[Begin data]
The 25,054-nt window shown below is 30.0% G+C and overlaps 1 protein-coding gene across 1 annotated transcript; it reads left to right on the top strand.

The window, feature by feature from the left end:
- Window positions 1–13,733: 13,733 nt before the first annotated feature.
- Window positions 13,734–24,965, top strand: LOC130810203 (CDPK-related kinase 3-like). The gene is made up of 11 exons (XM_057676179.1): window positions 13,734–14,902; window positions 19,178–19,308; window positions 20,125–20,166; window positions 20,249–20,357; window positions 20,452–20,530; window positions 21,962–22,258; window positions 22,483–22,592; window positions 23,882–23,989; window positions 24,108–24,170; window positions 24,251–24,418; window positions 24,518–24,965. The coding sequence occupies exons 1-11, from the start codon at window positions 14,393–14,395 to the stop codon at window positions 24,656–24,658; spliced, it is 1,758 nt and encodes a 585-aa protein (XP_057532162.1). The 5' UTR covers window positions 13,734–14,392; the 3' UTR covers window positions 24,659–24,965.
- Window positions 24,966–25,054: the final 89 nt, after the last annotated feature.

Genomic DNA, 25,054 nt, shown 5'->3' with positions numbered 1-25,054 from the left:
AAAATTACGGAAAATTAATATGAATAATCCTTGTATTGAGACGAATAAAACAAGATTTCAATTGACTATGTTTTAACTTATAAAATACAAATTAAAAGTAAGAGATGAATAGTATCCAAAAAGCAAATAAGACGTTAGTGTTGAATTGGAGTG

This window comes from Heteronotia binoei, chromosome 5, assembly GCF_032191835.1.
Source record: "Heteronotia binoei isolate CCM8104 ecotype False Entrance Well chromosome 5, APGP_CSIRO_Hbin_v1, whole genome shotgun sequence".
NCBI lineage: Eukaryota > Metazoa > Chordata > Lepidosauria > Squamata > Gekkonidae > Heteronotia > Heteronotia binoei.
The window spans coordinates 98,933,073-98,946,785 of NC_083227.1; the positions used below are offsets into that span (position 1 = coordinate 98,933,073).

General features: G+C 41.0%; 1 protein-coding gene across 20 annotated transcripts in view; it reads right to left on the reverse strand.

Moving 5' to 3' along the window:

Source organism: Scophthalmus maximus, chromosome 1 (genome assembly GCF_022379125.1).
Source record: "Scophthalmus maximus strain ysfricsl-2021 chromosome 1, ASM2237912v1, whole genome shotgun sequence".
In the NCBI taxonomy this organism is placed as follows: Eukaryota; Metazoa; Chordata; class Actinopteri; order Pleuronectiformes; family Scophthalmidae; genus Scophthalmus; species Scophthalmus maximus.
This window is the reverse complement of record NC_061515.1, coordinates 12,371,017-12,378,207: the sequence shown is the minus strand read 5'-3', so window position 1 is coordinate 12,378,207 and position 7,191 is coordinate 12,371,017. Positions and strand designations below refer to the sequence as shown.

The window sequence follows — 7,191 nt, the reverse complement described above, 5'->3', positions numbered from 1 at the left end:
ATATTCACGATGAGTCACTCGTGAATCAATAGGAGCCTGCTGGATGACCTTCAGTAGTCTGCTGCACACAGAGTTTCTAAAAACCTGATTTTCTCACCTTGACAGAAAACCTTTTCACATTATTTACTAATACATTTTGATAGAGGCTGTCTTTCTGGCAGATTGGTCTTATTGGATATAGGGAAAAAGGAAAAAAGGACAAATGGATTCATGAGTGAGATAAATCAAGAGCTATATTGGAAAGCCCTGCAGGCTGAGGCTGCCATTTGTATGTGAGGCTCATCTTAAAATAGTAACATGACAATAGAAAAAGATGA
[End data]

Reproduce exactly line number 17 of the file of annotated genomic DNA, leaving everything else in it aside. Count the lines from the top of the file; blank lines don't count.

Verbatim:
This window is the reverse complement of record NC_061515.1, coordinates 12,371,017-12,378,207: the sequence shown is the minus strand read 5'-3', so window position 1 is coordinate 12,378,207 and position 7,191 is coordinate 12,371,017. Positions and strand designations below refer to the sequence as shown.